Recently I was out to celebrate the milestone thirtieth birthday of one of my dearest girlfriends. As we dug into our appetizer of deep-fried pickles, I asked what she wanted her thirtieth year to look like.
Did she have special goals?
Did she want thirty to look much different than twenty-nine, or had it been a very good year?
She went on to tell us about her hopes and dreams, both personally and professionally. She said she started year thirty feeling steady and quite ready for the years to come.
Then she turned the question to me.
“What about when you turned thirty? What were your goals that year?”
Tears formed in my eyes with an undeniable sting as my heart remembered thirty long before my brain could process or my lips could form words.
“Oh… I just… I don’t think I can say. It’s just too sad.” My voice cracked a little.
My friends gave me kind smiles as the next person took the conversation baton.
But I stayed stuck in that moment of reflection, my memory instantly teleported to December 2015, three months after losing my son.
What was thirty like? What were my goals for that year?
Survive. Persevere. Do everything in my power to not allow myself to be swallowed by the darkness that billowed like black smoke around my soul.
When I turned thirty my heart was still pulsing with pain, the wound fresh and the threat of infection very real. I felt disgust toward a world that takes babies.
A feeling of disgust toward a world that prevents babies from going home and instead, lets their bodies grow cold and stiff under the fluorescent hospital lights in the same room where they were born.
When I turned thirty all I wanted was to push forward, to find purpose and healing. I wanted, more than anything, to feel the light again.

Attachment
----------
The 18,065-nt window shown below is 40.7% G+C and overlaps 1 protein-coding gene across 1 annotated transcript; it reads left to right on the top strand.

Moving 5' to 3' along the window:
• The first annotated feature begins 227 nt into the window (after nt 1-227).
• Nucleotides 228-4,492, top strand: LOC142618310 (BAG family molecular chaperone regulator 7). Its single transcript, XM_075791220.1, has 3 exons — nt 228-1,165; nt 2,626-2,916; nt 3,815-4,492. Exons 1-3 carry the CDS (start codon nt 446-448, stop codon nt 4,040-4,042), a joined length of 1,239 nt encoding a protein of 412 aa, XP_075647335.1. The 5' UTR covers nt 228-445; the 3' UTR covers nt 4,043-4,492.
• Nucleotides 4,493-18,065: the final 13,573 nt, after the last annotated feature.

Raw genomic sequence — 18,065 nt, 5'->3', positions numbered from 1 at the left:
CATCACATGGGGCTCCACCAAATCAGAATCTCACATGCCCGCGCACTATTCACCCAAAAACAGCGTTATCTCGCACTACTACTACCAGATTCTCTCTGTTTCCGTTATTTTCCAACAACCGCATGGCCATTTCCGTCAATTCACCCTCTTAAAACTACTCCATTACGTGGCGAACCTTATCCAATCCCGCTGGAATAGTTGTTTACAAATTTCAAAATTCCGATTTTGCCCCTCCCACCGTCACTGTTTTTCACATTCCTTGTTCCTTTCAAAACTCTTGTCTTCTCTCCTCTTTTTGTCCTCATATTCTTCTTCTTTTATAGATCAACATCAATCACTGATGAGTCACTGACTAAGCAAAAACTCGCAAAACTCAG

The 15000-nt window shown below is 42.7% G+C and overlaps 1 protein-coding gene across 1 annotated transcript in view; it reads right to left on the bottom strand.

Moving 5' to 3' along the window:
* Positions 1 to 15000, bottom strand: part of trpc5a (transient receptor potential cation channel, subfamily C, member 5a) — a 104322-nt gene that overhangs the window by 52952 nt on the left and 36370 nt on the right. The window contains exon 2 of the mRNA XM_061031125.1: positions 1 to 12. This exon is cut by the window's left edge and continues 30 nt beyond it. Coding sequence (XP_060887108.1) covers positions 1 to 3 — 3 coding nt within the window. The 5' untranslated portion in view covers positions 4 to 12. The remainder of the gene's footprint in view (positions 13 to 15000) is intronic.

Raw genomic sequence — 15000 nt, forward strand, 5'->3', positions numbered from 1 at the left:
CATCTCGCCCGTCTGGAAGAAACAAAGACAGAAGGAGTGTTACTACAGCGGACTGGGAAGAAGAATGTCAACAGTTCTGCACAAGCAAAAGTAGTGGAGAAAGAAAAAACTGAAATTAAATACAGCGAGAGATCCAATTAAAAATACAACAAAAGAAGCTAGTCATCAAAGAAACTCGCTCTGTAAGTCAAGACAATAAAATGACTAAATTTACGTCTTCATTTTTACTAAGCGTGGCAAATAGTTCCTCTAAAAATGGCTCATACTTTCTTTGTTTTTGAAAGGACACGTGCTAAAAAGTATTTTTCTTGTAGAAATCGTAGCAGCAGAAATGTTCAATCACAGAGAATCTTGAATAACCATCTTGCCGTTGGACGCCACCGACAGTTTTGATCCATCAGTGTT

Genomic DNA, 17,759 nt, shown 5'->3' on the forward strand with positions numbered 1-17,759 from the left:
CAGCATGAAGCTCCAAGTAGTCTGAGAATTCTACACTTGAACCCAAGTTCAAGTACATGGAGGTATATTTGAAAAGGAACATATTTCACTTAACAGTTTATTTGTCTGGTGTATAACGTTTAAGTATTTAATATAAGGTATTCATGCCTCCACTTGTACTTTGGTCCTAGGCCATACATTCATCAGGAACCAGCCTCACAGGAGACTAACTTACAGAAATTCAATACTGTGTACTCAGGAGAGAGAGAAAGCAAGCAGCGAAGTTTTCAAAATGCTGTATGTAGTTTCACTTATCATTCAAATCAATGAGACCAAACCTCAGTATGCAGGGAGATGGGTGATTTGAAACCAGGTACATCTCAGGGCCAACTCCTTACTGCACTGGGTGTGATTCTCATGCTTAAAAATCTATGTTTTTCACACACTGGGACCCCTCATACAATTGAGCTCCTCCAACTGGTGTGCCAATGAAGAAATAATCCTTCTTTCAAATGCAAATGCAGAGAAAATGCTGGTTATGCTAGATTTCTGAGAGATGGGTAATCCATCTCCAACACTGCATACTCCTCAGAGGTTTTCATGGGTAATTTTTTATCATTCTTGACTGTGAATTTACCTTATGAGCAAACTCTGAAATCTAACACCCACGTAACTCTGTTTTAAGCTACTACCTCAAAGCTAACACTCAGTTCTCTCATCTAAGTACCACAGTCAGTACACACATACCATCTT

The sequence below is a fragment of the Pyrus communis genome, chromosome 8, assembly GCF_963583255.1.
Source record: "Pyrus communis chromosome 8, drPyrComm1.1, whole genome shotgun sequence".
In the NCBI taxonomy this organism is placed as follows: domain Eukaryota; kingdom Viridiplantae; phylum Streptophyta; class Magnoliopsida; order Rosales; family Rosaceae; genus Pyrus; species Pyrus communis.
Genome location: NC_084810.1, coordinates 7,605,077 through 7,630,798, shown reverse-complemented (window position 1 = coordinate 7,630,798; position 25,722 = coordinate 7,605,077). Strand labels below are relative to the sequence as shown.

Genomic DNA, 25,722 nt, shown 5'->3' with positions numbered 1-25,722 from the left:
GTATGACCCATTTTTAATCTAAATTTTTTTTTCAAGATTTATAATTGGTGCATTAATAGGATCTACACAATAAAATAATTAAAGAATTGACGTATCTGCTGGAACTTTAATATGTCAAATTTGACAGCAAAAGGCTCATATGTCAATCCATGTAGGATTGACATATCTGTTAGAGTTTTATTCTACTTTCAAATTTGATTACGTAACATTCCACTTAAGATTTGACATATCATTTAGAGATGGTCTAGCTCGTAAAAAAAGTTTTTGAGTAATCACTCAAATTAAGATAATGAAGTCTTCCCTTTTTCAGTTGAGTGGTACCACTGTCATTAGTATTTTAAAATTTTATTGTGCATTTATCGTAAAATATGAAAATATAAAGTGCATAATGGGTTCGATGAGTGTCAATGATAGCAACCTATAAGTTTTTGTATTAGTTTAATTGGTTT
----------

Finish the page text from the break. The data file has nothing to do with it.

It has been a little over two years since my thirtieth birthday and I am very much in a different place.
The Lord has given my pain purpose, a unique platform from which to share my story and allow others to share theirs.
I am in a different place, a good place. And I am the living testimony that darkness can be defeated.
I want you to know this today. I want you to know that I have been where you are, desperately gripping onto hope as each finger slipped under the weight of my own grief.
And I want you to know that the darkness did not win.
I hung onto the hope of heaven and light and all things bright and beautiful with my last thread of strength.
And eventually, over time, that tiny, vulnerable thread grew into a rope, strong and substantial, and capable of lifting me over the edge back to a place of safety.
Friend, my prayer for you today is that you cling to your own thread of hope, however small and inconsequential, and reach for goodness and light.
My prayer is that you press on with tenacity and grit.
My prayer is that you make it back to a place of safe footing and be able to turn back and shout words of victory right back into the face of the darkness that taunted you.
My prayer for you is that you allow your pain to make you better, stronger, and more empathetic to a world desperately hanging on to their own tiny threads as they dangle feebly over a precipice of despair.
May you be their testimony of light.
Photo credit: KevinCarden via Lightstock
Sarah Rieke is a wife and mother who has walked the impossible road of infant loss twice. The existence of her two sweet babies, Evie and Charlie, are the heartbeat behind Sarah’s desire to extend genuine compassion, empathy, and emotional support to mothers who have experienced loss.